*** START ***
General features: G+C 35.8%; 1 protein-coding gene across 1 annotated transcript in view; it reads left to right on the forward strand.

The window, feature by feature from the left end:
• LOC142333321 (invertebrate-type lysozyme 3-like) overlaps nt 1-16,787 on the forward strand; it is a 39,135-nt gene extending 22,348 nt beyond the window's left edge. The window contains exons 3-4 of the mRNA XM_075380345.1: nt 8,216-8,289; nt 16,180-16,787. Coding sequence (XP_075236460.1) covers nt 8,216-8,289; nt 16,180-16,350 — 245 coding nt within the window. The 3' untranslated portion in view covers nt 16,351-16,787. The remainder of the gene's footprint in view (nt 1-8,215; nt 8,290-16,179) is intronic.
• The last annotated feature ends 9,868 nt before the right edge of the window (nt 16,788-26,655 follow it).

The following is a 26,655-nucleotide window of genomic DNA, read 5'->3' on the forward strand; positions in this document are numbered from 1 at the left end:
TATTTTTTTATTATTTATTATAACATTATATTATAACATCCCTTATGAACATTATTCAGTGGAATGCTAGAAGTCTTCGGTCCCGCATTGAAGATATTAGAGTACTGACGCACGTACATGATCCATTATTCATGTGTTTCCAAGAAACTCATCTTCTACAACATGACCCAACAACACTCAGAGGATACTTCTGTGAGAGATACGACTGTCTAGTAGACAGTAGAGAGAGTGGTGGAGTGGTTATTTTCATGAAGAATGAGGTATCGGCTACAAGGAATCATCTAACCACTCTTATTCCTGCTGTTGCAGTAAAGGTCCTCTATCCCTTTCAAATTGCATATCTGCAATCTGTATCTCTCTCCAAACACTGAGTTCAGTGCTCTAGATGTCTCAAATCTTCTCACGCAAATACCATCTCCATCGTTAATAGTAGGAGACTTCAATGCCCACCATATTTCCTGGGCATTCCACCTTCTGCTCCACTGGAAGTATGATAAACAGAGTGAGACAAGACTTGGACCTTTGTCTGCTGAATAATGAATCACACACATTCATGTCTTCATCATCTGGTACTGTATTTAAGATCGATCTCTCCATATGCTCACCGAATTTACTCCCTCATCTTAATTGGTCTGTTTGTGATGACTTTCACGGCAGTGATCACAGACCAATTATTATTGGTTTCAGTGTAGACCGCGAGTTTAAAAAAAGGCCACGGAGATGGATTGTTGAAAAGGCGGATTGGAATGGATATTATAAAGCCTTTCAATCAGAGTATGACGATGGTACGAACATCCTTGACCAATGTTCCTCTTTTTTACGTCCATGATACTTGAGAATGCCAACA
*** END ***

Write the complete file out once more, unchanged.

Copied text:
General features: G+C 35.8%; 1 protein-coding gene across 1 annotated transcript in view; it reads left to right on the forward strand.

The window, feature by feature from the left end:
• LOC142333321 (invertebrate-type lysozyme 3-like) overlaps nt 1-16,787 on the forward strand; it is a 39,135-nt gene extending 22,348 nt beyond the window's left edge. The window contains exons 3-4 of the mRNA XM_075380345.1: nt 8,216-8,289; nt 16,180-16,787. Coding sequence (XP_075236460.1) covers nt 8,216-8,289; nt 16,180-16,350 — 245 coding nt within the window. The 3' untranslated portion in view covers nt 16,351-16,787. The remainder of the gene's footprint in view (nt 1-8,215; nt 8,290-16,179) is intronic.
• The last annotated feature ends 9,868 nt before the right edge of the window (nt 16,788-26,655 follow it).

The following is a 26,655-nucleotide window of genomic DNA, read 5'->3' on the forward strand; positions in this document are numbered from 1 at the left end:
TATTTTTTTATTATTTATTATAACATTATATTATAACATCCCTTATGAACATTATTCAGTGGAATGCTAGAAGTCTTCGGTCCCGCATTGAAGATATTAGAGTACTGACGCACGTACATGATCCATTATTCATGTGTTTCCAAGAAACTCATCTTCTACAACATGACCCAACAACACTCAGAGGATACTTCTGTGAGAGATACGACTGTCTAGTAGACAGTAGAGAGAGTGGTGGAGTGGTTATTTTCATGAAGAATGAGGTATCGGCTACAAGGAATCATCTAACCACTCTTATTCCTGCTGTTGCAGTAAAGGTCCTCTATCCCTTTCAAATTGCATATCTGCAATCTGTATCTCTCTCCAAACACTGAGTTCAGTGCTCTAGATGTCTCAAATCTTCTCACGCAAATACCATCTCCATCGTTAATAGTAGGAGACTTCAATGCCCACCATATTTCCTGGGCATTCCACCTTCTGCTCCACTGGAAGTATGATAAACAGAGTGAGACAAGACTTGGACCTTTGTCTGCTGAATAATGAATCACACACATTCATGTCTTCATCATCTGGTACTGTATTTAAGATCGATCTCTCCATATGCTCACCGAATTTACTCCCTCATCTTAATTGGTCTGTTTGTGATGACTTTCACGGCAGTGATCACAGACCAATTATTATTGGTTTCAGTGTAGACCGCGAGTTTAAAAAAAGGCCACGGAGATGGATTGTTGAAAAGGCGGATTGGAATGGATATTATAAAGCCTTTCAATCAGAGTATGACGATGGTACGAACATCCTTGACCAATGTTCCTCTTTTTTACGTCCATGATACTTGAGAATGCCAACA